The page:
Wisconsin governor to professors: To make budget cuts work, just teach more classes

Faculty stress their schedules are already packed

Faculty reactions to remarks by Wisconsin's governor highlight a split between academia and university critics, reports Milwaukee Journal Sentinel's Karen Herzog.

While discussing a proposed $300 million budget cut for the state's higher education system, Gov. Scott Walker (R) said that faculty members simply need to increase their course load to save the system money, because educating students remains their primary responsibility.

Meanwhile, professors, writes Herzog, see their primary purpose as research: running labs where students work, applying for grants, and publishing papers—in addition to teaching students in a classroom.

Budget background

If approved by the legislature, the plan in Walker's budget proposal would exempt the Board of Regents from certain state rules and processes, awarding them more power over construction and service contracting. Simultaneously, the budget would cut state aid by almost 13%.

Under the plan, University of Wisconsin's (UW) tuition freeze (begun in 2013) would continue for two more years, at which time the Board of Regents could set tuition prices itself—unless the Legislature preemptively passes a bill extending the freeze or limiting rate increases.

Walker's comments

In an interview with a local radio station last week, Walker said, "maybe it's time for faculty and staff to start thinking about teaching more classes and doing more work."

Later in the day, he elaborated to reporters that with more autonomy, "they might be able to make savings just by asking faculty and staff to consider teaching one more class a semester."

Faculty reactions

Later last week, UW System President Ray Cross responded, "it's a shame that people don't understand what faculty really do."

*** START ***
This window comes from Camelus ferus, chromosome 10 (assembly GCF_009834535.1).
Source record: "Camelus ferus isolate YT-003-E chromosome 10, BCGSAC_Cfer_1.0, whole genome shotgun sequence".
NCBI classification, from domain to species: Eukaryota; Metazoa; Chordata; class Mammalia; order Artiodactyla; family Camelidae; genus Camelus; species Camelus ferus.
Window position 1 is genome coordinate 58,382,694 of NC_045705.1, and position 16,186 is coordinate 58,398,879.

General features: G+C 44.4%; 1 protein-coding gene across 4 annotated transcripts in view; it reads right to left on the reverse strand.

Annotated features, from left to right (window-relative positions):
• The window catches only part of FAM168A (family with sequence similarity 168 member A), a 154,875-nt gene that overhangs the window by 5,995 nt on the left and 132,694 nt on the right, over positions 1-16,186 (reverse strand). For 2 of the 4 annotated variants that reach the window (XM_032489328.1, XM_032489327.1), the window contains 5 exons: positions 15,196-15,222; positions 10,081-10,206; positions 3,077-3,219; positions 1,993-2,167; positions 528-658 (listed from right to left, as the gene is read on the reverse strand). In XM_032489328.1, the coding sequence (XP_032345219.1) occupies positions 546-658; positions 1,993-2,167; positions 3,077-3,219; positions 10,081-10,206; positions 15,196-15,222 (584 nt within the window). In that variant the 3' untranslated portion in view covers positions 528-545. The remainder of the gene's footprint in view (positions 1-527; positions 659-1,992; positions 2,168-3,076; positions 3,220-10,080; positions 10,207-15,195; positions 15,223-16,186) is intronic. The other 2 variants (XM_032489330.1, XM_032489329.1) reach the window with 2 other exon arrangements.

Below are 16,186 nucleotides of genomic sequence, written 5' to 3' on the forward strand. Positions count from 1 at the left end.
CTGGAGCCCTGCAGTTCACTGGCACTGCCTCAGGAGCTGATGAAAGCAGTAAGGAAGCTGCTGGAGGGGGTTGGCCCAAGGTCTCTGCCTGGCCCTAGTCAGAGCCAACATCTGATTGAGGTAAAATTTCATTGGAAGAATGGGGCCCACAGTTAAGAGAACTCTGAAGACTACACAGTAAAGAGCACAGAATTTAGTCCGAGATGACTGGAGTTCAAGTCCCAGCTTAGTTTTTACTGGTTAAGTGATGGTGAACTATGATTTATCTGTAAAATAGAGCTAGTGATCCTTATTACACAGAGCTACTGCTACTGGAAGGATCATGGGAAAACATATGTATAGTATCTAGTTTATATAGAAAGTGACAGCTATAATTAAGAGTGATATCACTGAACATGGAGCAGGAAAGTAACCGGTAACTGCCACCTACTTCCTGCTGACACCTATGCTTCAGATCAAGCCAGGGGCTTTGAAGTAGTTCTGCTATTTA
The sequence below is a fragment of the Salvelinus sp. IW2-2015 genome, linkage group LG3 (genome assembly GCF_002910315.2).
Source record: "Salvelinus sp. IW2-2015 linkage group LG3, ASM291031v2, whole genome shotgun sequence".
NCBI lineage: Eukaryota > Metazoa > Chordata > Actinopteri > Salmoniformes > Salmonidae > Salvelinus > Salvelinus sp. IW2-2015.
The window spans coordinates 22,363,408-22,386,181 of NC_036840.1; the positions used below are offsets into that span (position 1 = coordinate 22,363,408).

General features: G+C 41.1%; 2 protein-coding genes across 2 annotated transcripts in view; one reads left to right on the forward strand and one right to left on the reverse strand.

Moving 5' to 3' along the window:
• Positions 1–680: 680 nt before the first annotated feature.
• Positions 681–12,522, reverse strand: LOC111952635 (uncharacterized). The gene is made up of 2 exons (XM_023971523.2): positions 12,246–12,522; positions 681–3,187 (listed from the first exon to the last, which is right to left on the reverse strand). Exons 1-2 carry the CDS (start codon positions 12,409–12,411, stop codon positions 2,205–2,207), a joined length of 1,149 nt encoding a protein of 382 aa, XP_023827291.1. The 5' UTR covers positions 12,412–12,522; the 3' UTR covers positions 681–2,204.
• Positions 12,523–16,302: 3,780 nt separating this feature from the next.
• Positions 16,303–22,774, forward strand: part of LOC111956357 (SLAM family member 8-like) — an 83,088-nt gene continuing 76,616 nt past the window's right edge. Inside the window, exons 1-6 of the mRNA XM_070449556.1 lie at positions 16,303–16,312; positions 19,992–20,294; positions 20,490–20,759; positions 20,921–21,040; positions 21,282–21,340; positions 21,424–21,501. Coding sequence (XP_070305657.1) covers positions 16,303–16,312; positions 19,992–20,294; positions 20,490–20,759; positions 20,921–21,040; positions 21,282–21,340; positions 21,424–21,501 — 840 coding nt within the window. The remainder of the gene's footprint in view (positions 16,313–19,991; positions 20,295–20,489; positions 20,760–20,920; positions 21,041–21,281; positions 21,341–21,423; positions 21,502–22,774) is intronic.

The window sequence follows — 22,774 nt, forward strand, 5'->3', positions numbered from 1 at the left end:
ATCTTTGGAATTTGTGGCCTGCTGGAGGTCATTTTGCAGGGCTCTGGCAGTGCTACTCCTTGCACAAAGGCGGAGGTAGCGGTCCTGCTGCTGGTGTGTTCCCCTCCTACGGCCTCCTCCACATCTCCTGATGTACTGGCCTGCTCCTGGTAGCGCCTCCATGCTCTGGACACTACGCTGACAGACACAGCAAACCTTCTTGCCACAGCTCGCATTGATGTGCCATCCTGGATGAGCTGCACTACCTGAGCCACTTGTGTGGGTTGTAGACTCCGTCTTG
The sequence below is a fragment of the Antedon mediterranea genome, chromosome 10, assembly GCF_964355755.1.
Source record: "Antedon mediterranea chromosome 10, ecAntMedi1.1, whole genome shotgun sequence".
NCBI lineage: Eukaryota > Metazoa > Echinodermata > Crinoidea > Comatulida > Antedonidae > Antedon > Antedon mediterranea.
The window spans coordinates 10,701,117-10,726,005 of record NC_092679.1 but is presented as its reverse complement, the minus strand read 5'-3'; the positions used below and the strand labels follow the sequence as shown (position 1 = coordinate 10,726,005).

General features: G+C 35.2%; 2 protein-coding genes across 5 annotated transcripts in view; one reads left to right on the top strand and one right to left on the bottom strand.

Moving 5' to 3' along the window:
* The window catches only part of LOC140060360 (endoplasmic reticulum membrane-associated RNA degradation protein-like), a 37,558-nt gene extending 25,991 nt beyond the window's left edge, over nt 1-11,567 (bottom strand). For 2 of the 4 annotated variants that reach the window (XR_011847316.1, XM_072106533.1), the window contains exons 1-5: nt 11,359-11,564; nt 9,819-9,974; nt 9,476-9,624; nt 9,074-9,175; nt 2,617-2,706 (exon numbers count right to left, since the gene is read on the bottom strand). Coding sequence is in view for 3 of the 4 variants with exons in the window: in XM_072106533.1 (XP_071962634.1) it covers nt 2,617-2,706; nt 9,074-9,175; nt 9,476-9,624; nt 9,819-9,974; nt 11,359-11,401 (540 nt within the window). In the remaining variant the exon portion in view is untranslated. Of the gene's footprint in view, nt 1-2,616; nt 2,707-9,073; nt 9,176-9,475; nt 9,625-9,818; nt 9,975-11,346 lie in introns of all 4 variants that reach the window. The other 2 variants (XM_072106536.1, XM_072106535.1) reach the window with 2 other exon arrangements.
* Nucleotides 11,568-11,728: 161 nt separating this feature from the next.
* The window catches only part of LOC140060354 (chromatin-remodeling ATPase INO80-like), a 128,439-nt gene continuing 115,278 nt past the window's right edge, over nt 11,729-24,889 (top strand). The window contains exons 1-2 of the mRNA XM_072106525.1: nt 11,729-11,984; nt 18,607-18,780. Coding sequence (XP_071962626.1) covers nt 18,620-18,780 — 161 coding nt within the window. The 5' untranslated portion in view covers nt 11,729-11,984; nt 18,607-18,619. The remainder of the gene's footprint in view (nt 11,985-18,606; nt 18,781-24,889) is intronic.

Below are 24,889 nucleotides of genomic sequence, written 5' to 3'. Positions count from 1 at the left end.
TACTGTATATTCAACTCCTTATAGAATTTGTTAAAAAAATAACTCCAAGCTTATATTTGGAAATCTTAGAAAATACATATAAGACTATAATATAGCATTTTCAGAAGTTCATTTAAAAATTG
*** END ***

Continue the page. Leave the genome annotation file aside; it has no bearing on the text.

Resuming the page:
Office hours, writing letters of recommendations, advising, grading, preparing lecture material, and working in labs and classrooms with students add up to a 60 or 70 hour workweeks, says Jo Ellen Fair, faculty chair at UW-Madison. They also plan and coordinate course schedules, supervise internships, and aid in career counseling.

"I'm not sure what else they can do," she says, adding that the students will leave the state if Madison stops employing "some of the finest scholars, researches, and teachers in the world."

 "[W]e're going to have students leaving the state. The University of Minnesota is going to start looking a lot better. And we know we're better than Minnesota," she says.

The proposed budget cuts could lead to faculty layoffs, but is too early to know, says Cross. First, the system will examine "backroom costs" such as administrators.

Months ago, a private consultant began looking through the system's human resources, IT, and payroll to streamline processes across campuses, and is to recommend changes by late March (Herzog, Milwaukee Journal Sentinel, 1/29).

The takeaway: Governor tells University of Wisconsin professors to "d[o] more work" and teach more classes, but faculty say they are already working 60 to 70 hours a week.

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